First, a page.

A CBC photo showing an undamaged guardrail does not explain how a vehicle carrying four young victims got past a guardrail and into a pond where they drowned. Surely we should require an explanation. The photo below was posted on the CBC website reportedly showing the location where the drownings occurred.
A photo in a previous CBC article showed the end of the guardrail located behind the camera of the photo above. In that previous photo it could be seen that the guardrail ended, or began, as a buried end treatment such that the guardrail would create a ramp upon which a vehicle could be vaulted into the roadside. Such end treatments are old and known for causing such vaulting such that more current designs do not possess such end treatments. The point is that the matter is not being raised by the CBC nor is anyone else discussing its relevance. Clearly there is no information about where the vehicle exited the road and that should be made known.
While the reported heroic efforts engaged by emergency personnel to try to save the teenagers are commendable, those efforts may not have been required if an inspection of the collision site was made at some earlier point to evaluate the potential of a vehicle entering the roadside water. There in no heroism in allowing dangerous roadside conditions to exist and then hiding their relevance when a tragedy occurs.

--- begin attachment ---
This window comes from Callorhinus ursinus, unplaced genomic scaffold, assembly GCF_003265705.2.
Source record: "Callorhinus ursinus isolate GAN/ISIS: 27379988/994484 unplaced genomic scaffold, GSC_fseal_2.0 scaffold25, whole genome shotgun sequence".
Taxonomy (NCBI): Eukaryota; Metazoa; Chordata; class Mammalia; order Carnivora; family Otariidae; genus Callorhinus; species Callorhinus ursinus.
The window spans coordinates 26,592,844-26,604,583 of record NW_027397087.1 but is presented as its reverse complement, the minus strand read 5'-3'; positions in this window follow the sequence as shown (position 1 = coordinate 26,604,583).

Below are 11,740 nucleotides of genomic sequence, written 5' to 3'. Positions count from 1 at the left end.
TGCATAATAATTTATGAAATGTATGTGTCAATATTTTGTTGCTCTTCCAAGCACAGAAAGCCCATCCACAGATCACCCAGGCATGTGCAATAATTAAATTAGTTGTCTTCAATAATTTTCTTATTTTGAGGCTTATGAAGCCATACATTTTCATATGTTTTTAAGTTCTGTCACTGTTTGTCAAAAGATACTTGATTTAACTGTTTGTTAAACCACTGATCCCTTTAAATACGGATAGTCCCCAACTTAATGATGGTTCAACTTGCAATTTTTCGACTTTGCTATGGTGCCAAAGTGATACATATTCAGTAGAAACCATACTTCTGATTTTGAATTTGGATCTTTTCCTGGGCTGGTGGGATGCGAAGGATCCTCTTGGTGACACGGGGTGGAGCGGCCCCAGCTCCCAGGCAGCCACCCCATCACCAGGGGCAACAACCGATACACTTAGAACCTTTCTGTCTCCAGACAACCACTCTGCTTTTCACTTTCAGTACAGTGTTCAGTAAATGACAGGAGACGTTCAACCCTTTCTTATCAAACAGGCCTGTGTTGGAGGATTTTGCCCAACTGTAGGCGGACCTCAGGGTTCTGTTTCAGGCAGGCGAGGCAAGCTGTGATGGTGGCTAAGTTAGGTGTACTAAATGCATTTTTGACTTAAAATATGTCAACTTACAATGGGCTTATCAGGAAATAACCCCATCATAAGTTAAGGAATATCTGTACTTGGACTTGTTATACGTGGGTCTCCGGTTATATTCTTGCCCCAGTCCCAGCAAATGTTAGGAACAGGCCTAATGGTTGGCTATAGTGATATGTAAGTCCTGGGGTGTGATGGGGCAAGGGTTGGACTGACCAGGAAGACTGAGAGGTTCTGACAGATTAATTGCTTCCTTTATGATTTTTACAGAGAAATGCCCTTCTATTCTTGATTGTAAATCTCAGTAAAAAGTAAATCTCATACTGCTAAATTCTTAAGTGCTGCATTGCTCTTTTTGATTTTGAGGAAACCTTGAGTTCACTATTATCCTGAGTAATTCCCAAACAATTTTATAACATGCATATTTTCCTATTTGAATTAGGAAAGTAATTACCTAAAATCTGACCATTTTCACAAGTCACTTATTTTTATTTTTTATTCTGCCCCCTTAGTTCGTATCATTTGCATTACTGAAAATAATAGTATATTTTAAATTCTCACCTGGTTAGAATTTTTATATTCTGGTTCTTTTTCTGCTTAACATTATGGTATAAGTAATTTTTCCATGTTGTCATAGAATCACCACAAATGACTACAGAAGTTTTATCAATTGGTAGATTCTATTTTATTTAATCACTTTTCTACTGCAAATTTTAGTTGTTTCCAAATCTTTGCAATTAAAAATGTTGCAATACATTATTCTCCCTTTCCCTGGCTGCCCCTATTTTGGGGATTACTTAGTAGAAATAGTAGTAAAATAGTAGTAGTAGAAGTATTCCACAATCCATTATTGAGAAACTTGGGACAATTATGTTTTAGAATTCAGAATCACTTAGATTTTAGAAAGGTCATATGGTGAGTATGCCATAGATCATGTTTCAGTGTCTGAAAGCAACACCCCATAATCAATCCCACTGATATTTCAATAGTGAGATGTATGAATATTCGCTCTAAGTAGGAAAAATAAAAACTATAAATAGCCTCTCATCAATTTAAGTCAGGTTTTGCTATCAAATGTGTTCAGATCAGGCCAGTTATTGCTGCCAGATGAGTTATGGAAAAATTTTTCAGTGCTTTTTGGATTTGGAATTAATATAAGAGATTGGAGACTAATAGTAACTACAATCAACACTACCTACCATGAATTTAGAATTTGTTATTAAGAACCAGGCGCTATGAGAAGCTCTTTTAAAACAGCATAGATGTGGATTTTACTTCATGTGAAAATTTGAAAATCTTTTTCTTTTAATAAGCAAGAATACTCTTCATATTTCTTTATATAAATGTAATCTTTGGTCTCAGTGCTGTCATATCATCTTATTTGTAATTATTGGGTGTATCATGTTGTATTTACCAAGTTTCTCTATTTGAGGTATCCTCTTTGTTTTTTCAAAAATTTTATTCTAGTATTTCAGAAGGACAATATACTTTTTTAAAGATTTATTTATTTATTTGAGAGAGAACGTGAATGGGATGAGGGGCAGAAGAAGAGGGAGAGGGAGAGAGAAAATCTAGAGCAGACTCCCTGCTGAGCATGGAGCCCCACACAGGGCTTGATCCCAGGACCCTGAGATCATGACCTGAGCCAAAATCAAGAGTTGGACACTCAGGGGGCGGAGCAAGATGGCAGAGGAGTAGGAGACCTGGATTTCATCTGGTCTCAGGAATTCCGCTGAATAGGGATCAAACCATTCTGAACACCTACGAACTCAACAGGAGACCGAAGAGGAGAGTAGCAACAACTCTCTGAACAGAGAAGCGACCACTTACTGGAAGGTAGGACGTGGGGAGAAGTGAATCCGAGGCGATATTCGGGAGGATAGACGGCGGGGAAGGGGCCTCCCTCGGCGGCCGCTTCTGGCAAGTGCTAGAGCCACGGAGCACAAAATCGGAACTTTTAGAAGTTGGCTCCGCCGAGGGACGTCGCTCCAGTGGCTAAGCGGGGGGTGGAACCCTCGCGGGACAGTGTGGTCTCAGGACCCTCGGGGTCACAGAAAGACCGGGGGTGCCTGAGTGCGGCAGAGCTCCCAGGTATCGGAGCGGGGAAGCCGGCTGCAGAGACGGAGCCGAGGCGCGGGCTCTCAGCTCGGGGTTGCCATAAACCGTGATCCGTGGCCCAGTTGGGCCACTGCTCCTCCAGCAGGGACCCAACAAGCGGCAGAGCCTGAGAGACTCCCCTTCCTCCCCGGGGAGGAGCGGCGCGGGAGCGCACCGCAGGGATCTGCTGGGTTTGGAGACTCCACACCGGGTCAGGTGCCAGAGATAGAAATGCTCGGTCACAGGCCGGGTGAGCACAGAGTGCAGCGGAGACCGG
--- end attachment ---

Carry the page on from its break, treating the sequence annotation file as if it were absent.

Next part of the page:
UPDATE: April 22, 2019, 0920 hours
A CTV news video have been located discussing the collision and a video segment was shown indicating that damage existed near the end (beginning) of the guardrail which had a buried end treatment. The damage appears consistent with what would have occurred if the Nissan Rogue in which the four teenages were in vaulted over top of the barrier. Thus the CBC photo above was misleading as it showed a portion of the guardrail that was undamaged and not where the Nissan left the roadway. It is questionable why police attended a news conference without discussing the issue of the performance of the guardrail and why an inspection of the site was not conducted to assess whether it was possible for a vehicle to pass through it and enter the water. Clearly, anyone interested in the public’s safety would raise the issue.